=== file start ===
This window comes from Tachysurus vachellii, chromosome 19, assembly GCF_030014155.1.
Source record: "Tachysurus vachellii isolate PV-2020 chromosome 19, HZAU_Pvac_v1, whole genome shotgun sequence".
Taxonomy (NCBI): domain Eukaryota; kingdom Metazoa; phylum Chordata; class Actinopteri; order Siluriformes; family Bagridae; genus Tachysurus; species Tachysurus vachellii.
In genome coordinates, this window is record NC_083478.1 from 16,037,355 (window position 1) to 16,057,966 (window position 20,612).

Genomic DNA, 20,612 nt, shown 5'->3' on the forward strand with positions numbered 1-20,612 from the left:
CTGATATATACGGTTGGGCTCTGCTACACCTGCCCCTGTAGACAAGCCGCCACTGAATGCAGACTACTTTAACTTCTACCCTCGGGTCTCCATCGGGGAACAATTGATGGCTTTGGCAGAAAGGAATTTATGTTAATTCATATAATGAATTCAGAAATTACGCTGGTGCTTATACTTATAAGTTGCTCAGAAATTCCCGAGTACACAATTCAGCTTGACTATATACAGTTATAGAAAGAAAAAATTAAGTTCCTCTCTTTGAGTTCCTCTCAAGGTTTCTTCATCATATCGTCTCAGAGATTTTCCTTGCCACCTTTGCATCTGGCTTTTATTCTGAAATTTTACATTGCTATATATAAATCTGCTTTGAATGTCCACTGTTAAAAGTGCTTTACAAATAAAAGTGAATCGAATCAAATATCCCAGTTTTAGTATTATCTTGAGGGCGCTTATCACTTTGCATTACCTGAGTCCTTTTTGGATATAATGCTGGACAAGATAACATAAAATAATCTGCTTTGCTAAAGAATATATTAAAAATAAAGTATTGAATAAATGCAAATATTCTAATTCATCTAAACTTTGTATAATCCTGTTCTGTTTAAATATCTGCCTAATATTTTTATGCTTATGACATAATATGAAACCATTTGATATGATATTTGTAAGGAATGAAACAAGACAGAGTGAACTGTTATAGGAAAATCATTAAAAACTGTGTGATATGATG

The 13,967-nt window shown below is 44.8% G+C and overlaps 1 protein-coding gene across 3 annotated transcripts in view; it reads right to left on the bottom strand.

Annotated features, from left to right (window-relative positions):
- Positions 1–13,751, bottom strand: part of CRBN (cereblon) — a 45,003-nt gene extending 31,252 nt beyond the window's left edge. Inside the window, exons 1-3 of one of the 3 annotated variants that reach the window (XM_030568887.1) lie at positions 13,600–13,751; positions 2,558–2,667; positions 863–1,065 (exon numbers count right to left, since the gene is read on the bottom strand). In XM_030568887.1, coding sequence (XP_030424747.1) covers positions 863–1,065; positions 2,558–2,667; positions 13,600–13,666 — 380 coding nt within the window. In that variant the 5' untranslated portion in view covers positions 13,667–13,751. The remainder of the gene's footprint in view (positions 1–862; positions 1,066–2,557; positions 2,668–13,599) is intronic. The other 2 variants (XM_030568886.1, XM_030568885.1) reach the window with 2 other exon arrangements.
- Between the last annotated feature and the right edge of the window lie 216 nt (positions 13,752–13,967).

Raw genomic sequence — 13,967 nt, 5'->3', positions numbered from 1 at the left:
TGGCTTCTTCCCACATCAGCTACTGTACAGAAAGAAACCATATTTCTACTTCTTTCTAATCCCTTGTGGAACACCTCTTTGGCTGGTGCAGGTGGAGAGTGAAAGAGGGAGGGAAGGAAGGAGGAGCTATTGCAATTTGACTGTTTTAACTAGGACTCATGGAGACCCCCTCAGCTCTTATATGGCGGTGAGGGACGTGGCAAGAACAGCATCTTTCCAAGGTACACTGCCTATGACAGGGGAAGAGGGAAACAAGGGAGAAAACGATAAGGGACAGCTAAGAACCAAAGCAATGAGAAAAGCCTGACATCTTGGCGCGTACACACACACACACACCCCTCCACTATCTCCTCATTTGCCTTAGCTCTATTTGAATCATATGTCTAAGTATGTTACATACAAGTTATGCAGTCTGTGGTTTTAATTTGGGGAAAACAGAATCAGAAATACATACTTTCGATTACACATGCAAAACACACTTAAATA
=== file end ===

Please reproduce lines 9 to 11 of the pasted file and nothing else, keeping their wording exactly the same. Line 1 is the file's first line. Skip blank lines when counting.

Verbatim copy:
- Positions 1–13,751, bottom strand: part of CRBN (cereblon) — a 45,003-nt gene extending 31,252 nt beyond the window's left edge. Inside the window, exons 1-3 of one of the 3 annotated variants that reach the window (XM_030568887.1) lie at positions 13,600–13,751; positions 2,558–2,667; positions 863–1,065 (exon numbers count right to left, since the gene is read on the bottom strand). In XM_030568887.1, coding sequence (XP_030424747.1) covers positions 863–1,065; positions 2,558–2,667; positions 13,600–13,666 — 380 coding nt within the window. In that variant the 5' untranslated portion in view covers positions 13,667–13,751. The remainder of the gene's footprint in view (positions 1–862; positions 1,066–2,557; positions 2,668–13,599) is intronic. The other 2 variants (XM_030568886.1, XM_030568885.1) reach the window with 2 other exon arrangements.
- Between the last annotated feature and the right edge of the window lie 216 nt (positions 13,752–13,967).

Raw genomic sequence — 13,967 nt, 5'->3', positions numbered from 1 at the left: